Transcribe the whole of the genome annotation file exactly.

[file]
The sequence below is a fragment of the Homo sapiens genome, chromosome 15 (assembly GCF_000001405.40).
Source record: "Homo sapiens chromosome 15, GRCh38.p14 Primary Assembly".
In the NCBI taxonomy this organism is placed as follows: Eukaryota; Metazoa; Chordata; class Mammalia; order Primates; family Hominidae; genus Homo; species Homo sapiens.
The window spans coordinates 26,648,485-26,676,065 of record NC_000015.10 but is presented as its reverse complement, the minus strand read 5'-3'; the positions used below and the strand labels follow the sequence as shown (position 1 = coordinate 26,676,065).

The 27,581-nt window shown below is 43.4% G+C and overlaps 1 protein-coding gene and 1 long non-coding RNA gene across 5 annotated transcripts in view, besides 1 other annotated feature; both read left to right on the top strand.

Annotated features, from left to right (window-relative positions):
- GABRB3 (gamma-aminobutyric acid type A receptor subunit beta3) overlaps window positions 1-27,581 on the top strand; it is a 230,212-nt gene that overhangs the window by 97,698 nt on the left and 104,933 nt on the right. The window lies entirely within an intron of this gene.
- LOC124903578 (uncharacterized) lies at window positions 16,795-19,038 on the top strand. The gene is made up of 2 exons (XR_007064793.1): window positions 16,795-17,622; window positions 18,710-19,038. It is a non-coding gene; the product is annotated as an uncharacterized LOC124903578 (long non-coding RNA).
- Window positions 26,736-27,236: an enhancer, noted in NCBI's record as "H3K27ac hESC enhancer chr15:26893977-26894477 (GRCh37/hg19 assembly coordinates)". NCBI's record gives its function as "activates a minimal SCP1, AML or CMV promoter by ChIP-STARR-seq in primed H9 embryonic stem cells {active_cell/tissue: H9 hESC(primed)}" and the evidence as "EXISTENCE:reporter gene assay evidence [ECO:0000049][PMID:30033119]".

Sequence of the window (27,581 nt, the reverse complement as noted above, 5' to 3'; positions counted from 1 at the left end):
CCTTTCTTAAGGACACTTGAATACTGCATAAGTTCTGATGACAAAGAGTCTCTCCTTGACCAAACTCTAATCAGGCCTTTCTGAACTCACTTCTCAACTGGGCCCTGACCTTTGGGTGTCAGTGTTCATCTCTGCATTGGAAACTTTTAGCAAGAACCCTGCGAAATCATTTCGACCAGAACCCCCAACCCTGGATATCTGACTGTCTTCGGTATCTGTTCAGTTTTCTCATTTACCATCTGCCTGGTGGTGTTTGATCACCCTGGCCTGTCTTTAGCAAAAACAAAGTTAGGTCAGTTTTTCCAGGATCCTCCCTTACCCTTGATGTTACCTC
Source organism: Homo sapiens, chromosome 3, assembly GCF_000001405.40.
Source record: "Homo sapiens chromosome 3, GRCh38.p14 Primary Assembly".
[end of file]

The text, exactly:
The sequence below is a fragment of the Homo sapiens genome, chromosome 15 (assembly GCF_000001405.40).
Source record: "Homo sapiens chromosome 15, GRCh38.p14 Primary Assembly".
In the NCBI taxonomy this organism is placed as follows: Eukaryota; Metazoa; Chordata; class Mammalia; order Primates; family Hominidae; genus Homo; species Homo sapiens.
The window spans coordinates 26,648,485-26,676,065 of record NC_000015.10 but is presented as its reverse complement, the minus strand read 5'-3'; the positions used below and the strand labels follow the sequence as shown (position 1 = coordinate 26,676,065).

The 27,581-nt window shown below is 43.4% G+C and overlaps 1 protein-coding gene and 1 long non-coding RNA gene across 5 annotated transcripts in view, besides 1 other annotated feature; both read left to right on the top strand.

Annotated features, from left to right (window-relative positions):
- GABRB3 (gamma-aminobutyric acid type A receptor subunit beta3) overlaps window positions 1-27,581 on the top strand; it is a 230,212-nt gene that overhangs the window by 97,698 nt on the left and 104,933 nt on the right. The window lies entirely within an intron of this gene.
- LOC124903578 (uncharacterized) lies at window positions 16,795-19,038 on the top strand. The gene is made up of 2 exons (XR_007064793.1): window positions 16,795-17,622; window positions 18,710-19,038. It is a non-coding gene; the product is annotated as an uncharacterized LOC124903578 (long non-coding RNA).
- Window positions 26,736-27,236: an enhancer, noted in NCBI's record as "H3K27ac hESC enhancer chr15:26893977-26894477 (GRCh37/hg19 assembly coordinates)". NCBI's record gives its function as "activates a minimal SCP1, AML or CMV promoter by ChIP-STARR-seq in primed H9 embryonic stem cells {active_cell/tissue: H9 hESC(primed)}" and the evidence as "EXISTENCE:reporter gene assay evidence [ECO:0000049][PMID:30033119]".

Sequence of the window (27,581 nt, the reverse complement as noted above, 5' to 3'; positions counted from 1 at the left end):
CCTTTCTTAAGGACACTTGAATACTGCATAAGTTCTGATGACAAAGAGTCTCTCCTTGACCAAACTCTAATCAGGCCTTTCTGAACTCACTTCTCAACTGGGCCCTGACCTTTGGGTGTCAGTGTTCATCTCTGCATTGGAAACTTTTAGCAAGAACCCTGCGAAATCATTTCGACCAGAACCCCCAACCCTGGATATCTGACTGTCTTCGGTATCTGTTCAGTTTTCTCATTTACCATCTGCCTGGTGGTGTTTGATCACCCTGGCCTGTCTTTAGCAAAAACAAAGTTAGGTCAGTTTTTCCAGGATCCTCCCTTACCCTTGATGTTACCTC
Source organism: Homo sapiens, chromosome 3, assembly GCF_000001405.40.
Source record: "Homo sapiens chromosome 3, GRCh38.p14 Primary Assembly".